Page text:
We needed four extra people for our pruning gangs, and where possible I preferred to keep the Labour Department out of the picture. They usually had people they wanted off their books. Instead I put an advertisement in the paper. By now we were calling ourselves ‘an equal-opportunities employer’ and the District Ranger had whispered in my ear that at least some females should be selected. In the back of my mind, I recalled the other forest’s experience, nevertheless from the twenty odd CV’s sent in, I selected ten to be interviewed of them there were four females.

Be aware that forestry work is physical, dirty and somewhat dangerous. Forestry workers are no angels with a pecking order evolved from no nonsense, hard bosses. Well, all that’s pretty much an urban myth, because in our case, due to a stable workforce from a stable community, we were no rougher or tougher than any other group of workers. But outsiders didn’t know that.

The CV thing was something that had to be gone through, but these were young people had little or no work experience, so the bullet points were really a reflection of what they did at school. While that is well and good, school pupils will act in a certain way in front of a teacher and differently among their peers. They will act totally different when immersed into a group of older people. Forestry work is constant and physical with little change day in, day out. We weren’t looking for Einsteins.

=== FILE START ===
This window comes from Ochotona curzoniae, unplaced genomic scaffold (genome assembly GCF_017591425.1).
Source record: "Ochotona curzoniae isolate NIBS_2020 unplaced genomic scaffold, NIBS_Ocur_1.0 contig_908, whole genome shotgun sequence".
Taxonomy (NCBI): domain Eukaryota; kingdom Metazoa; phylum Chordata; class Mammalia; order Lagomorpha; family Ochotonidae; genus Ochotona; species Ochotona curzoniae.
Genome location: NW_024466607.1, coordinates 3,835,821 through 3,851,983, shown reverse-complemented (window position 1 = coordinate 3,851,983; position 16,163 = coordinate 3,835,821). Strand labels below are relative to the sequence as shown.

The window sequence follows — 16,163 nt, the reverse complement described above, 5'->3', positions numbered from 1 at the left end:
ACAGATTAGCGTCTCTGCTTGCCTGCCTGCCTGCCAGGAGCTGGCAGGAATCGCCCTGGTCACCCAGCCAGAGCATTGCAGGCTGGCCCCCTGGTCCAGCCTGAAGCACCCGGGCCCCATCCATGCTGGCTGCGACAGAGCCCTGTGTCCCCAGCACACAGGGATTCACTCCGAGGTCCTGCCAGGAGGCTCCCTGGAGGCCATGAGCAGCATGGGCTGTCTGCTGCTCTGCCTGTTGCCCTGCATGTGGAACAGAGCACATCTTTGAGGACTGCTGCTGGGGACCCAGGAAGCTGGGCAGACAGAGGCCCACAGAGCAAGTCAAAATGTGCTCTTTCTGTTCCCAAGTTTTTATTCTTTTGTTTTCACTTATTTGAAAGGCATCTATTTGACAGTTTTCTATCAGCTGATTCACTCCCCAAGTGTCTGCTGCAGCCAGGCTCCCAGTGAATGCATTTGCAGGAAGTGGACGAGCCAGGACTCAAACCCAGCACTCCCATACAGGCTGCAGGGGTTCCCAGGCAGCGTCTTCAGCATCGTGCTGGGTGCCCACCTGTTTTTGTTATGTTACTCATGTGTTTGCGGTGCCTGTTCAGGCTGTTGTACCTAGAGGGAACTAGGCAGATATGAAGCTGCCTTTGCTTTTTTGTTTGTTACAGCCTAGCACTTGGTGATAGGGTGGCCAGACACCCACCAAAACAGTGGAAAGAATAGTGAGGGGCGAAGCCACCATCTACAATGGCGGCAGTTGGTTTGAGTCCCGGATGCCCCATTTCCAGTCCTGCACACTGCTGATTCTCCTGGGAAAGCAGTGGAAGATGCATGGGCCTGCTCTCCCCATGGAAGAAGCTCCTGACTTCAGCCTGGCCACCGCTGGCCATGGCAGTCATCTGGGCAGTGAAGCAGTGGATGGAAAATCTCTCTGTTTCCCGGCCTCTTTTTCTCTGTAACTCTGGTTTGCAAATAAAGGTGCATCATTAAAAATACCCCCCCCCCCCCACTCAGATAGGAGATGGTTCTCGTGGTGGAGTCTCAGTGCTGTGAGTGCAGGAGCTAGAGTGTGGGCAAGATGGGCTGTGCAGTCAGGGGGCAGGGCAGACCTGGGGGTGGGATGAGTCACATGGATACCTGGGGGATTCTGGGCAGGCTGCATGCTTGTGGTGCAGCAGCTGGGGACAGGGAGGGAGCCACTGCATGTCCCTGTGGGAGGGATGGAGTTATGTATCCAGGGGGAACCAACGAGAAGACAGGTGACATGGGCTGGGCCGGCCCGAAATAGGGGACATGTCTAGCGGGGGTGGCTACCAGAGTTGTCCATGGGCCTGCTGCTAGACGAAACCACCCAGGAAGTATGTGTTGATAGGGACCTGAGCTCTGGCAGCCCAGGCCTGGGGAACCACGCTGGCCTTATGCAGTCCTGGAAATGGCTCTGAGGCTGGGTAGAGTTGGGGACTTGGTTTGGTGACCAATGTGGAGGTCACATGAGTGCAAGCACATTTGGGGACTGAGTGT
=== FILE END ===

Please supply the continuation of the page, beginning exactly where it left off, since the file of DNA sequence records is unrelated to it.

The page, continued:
When you go for an interview, it is a good idea to be thoughtful about your appearance, and I have to say the young guys did not think bout of theirs. Yes, I know they were applying for forestry work. I interviewed the candidates in alphabetical order and I have to say that the guys did not impress overmuch. One of the girls, (I’m not being disparaging with the term) was a local girl and I had pretty much pre-selected her anyway. The other three were Wilsons! Wouldn’t that confuse the pay clerk, Albert? None were related and we already had another Wilson on the payroll! Anyway, these three girls were dressed up to the nines and looked pretty, which put doubts in my mind about their suitability. They all assured me that they enjoyed physical work and that they weren’t delicate. I still had my doubts.